Social Security’s critics are stoking baseless fears.
The continuing discourse about the federal budget deficit and Social Security has proven to be thoroughly misleading and confusing. As a result, most Americans are understandably uncertain about the financial stability of Social Security and its connection to the budget deficit. We offer some examples of how not to regard this connection, all drawn from the public debate of the past year.
Social Security retirement benefits, we regularly hear, must be cut to solve the nation’s long-term budget deficit. This is triply wrongheaded.
First, the retirement program has a $2.6 trillion surplus; it’s an island of green in a sea of red ink. Second, virtually all of the nation’s long-term deficit can be blamed on interest on the national debt and rising health-care costs. Third, the idea that pensions must be cut relies on two assumptions: that the Social Security program is in trouble, and that its revenues cannot be increased – neither of which withstands examination.
Critics regularly claim that Social Security faces a looming fiscal crisis. There may be a crisis someday, but it is not “looming.” If, as the program’s trustees say, Social Security can pay 100 percent of promised benefits for the next 20 to 30 years, what is the immediate problem? There is none.
Social Security is not free of issues, and there are ways to responsibly increase confidence in the program. But making significant cuts in benefits now on the basis of 75-year projections would be a very strange approach. Would any serious person have made significant policy decisions in 1936 on the basis of predictions about the state of the economy and pensions in 2011?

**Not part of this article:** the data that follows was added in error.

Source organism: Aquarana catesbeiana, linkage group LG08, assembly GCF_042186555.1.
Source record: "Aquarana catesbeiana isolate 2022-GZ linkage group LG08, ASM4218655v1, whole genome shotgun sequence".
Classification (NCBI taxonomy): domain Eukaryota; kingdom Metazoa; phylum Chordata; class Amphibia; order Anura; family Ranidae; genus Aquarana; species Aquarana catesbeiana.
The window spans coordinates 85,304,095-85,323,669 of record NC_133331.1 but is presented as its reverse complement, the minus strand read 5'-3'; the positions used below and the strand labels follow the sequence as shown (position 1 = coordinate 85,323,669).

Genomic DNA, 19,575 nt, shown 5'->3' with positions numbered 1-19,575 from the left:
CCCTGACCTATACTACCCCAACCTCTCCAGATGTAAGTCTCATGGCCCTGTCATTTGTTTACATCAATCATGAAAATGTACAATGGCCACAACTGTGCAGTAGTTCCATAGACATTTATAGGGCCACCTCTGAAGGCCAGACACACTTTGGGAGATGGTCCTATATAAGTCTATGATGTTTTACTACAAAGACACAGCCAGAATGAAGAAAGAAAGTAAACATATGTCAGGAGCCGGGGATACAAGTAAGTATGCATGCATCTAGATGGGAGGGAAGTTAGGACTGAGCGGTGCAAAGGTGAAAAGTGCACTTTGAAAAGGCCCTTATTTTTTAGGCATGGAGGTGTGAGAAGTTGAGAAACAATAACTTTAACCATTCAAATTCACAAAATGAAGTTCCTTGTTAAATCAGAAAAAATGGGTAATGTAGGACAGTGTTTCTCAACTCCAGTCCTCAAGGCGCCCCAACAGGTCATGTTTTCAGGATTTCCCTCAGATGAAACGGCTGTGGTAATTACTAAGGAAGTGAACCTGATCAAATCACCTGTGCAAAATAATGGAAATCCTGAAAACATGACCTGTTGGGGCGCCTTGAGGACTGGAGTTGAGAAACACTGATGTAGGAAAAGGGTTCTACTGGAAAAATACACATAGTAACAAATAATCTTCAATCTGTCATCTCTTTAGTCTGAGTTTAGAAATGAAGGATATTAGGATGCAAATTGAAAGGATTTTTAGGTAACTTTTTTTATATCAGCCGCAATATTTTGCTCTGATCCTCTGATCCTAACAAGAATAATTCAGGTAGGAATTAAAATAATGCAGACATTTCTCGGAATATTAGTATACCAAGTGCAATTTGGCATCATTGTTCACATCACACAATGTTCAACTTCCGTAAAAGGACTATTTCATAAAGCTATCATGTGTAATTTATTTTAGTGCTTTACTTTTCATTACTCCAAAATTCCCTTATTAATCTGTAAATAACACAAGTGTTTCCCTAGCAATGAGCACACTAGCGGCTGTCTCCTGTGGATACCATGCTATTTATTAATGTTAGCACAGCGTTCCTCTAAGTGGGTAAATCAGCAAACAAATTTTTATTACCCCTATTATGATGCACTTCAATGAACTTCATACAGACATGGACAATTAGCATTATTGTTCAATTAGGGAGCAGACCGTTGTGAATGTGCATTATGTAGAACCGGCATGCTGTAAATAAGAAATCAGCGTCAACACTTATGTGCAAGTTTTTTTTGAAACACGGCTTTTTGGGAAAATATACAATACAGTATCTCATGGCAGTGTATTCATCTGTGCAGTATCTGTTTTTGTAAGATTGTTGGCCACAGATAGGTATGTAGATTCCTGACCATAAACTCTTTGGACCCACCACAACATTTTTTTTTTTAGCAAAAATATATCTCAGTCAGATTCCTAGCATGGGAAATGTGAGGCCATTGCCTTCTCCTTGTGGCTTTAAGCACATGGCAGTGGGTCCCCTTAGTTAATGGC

Some opponents of Social Security claim the crisis is already here. One version of their story is that the $2.6 trillion surplus in the program’s trust fund is a “hoax.” Because the trust fund holds U.S. Treasury bonds, these critics mock it as relying on mere pieces of paper, or “IOUs.”
Bonds, of course, are pieces of paper that promise future payments to the bondholder. But U.S. Treasury bonds are known in the world of finance as virtually riskless investments; there is no more secure financial instrument. Its reliance on Treasury bonds does not make the Social Security trust fund a “hoax.”
Similarly, the public is warned that Social Security is a “Ponzi scheme.” The critics mean that, trust fund aside, benefit payments to today’s retirees are financed by today’s workers, and the benefits of the next generation will be financed by the following generation, and so on.
If a private individual – Bernie Madoff, for example – sets up a plan in which future payments depend on attracting new investors, it’s an unsustainable Ponzi scheme. At some point, all such schemers will fail to attract enough new investors to pay their existing clientele. The scheme goes bust.
But Bernie Madoffs do not have taxing power. This Ponzi analogy defines any government program or contract that relies on future taxes as a fraud. That makes no sense.
The analogy might apply if it were politically impossible to increase Social Security’s long-term financial stability by raising revenues in the future. And one can imagine a world in which the federal government stops making good on some of its promises because of the public’s aversion to taxes. But it’s very hard to imagine that in the case of Social Security. Whatever they think about taxes in general, polls show that Americans of every age, income group, and political party would overwhelmingly prefer raising the taxes that support Social Security to reducing its benefits.
In short, linking Social Security financing to the broader federal budget deficit is misguided. And arguing that its finances are fictitious or unsustainable is nothing more than a scare tactic designed to tarnish America’s single most popular public program.
Theodore R. Marmor is a professor emeritus at the Yale School of Management. Jerry Mashaw is a professor at Yale Law School.